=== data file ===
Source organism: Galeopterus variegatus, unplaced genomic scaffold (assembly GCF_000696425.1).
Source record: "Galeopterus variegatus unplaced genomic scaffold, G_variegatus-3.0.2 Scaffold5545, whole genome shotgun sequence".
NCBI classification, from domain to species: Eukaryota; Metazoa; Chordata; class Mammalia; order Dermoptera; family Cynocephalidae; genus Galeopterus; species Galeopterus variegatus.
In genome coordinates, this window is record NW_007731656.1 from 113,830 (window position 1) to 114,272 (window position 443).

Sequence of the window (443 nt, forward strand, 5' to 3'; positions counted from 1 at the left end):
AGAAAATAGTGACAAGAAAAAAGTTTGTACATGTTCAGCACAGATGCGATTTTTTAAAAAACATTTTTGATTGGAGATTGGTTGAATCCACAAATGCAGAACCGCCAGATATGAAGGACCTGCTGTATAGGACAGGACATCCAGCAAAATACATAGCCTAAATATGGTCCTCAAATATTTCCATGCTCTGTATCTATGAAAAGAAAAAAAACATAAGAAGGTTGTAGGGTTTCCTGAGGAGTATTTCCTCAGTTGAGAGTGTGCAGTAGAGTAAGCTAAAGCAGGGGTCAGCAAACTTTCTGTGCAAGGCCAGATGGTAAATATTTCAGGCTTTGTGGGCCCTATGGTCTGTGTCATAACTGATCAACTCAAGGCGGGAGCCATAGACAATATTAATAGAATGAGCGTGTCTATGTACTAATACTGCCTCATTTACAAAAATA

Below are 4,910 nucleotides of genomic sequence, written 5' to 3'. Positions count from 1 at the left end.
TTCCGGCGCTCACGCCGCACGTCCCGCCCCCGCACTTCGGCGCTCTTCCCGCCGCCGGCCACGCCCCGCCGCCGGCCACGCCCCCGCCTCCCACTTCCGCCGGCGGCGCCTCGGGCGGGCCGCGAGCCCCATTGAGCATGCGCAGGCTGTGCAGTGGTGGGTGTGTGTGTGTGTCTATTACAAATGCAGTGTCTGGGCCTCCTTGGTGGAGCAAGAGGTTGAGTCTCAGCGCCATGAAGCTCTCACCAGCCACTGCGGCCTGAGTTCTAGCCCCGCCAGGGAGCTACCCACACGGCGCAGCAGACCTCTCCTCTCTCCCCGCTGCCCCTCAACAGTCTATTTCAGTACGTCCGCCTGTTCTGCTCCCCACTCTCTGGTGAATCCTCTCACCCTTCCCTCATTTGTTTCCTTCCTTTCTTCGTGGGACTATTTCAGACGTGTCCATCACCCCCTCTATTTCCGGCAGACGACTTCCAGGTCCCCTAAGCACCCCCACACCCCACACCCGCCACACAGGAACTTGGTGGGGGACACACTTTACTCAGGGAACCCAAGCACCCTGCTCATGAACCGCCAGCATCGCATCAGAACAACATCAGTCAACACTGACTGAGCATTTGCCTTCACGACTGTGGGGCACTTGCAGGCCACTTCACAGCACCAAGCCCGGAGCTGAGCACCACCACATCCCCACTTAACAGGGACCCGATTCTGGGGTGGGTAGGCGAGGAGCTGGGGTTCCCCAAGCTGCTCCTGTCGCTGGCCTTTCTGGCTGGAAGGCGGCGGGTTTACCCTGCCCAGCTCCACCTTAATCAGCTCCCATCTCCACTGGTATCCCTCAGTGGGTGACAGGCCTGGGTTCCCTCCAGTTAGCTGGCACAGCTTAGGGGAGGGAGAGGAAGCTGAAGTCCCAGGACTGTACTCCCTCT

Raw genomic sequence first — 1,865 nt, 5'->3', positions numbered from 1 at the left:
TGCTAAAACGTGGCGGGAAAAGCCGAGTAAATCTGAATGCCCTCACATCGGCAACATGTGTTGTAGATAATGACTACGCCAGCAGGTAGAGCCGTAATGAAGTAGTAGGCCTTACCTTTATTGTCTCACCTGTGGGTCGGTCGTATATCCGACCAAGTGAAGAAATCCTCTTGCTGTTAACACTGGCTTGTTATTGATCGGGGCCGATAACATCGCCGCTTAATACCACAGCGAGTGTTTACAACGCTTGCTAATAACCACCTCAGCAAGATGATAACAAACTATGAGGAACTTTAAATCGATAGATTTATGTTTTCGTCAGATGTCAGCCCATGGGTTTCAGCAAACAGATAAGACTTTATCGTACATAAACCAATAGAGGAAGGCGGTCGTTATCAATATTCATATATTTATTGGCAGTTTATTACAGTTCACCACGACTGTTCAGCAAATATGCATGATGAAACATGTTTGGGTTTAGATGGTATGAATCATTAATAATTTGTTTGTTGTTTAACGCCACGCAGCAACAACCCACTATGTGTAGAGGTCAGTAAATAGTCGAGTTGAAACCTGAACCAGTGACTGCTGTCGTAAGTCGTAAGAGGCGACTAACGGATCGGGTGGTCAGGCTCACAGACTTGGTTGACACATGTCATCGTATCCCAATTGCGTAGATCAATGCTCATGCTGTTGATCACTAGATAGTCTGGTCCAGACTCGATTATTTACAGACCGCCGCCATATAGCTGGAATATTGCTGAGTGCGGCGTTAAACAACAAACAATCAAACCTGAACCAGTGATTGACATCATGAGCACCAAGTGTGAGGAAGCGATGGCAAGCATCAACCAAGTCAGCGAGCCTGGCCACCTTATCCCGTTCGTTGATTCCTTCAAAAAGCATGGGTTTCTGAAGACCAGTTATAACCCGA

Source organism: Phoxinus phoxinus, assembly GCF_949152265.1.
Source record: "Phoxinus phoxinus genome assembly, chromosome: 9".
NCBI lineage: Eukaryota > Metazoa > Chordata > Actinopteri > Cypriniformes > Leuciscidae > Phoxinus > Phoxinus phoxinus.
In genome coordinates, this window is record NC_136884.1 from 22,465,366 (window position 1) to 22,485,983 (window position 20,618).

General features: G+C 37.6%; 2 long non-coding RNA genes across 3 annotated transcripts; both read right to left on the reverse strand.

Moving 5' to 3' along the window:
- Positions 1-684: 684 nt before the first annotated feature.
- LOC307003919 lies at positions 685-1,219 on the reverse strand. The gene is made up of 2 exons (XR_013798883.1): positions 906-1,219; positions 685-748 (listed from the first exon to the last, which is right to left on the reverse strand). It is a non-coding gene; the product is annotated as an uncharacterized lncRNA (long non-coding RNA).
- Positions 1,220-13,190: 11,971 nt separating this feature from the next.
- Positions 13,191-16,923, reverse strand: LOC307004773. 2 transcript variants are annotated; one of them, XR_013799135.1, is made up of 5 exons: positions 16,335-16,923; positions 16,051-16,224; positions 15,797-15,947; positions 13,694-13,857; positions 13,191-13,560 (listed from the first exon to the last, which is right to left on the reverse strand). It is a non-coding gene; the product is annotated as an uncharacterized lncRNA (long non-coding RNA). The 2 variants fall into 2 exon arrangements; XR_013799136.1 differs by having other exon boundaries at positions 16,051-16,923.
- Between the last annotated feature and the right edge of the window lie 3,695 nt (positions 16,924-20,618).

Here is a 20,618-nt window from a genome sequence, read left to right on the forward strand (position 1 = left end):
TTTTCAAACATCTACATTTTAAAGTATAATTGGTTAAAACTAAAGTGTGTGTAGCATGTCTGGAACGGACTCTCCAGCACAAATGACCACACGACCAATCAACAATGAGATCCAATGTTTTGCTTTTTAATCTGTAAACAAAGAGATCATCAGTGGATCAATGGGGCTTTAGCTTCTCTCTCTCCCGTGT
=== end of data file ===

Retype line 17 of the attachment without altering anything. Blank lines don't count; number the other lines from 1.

- Positions 1-684: 684 nt before the first annotated feature.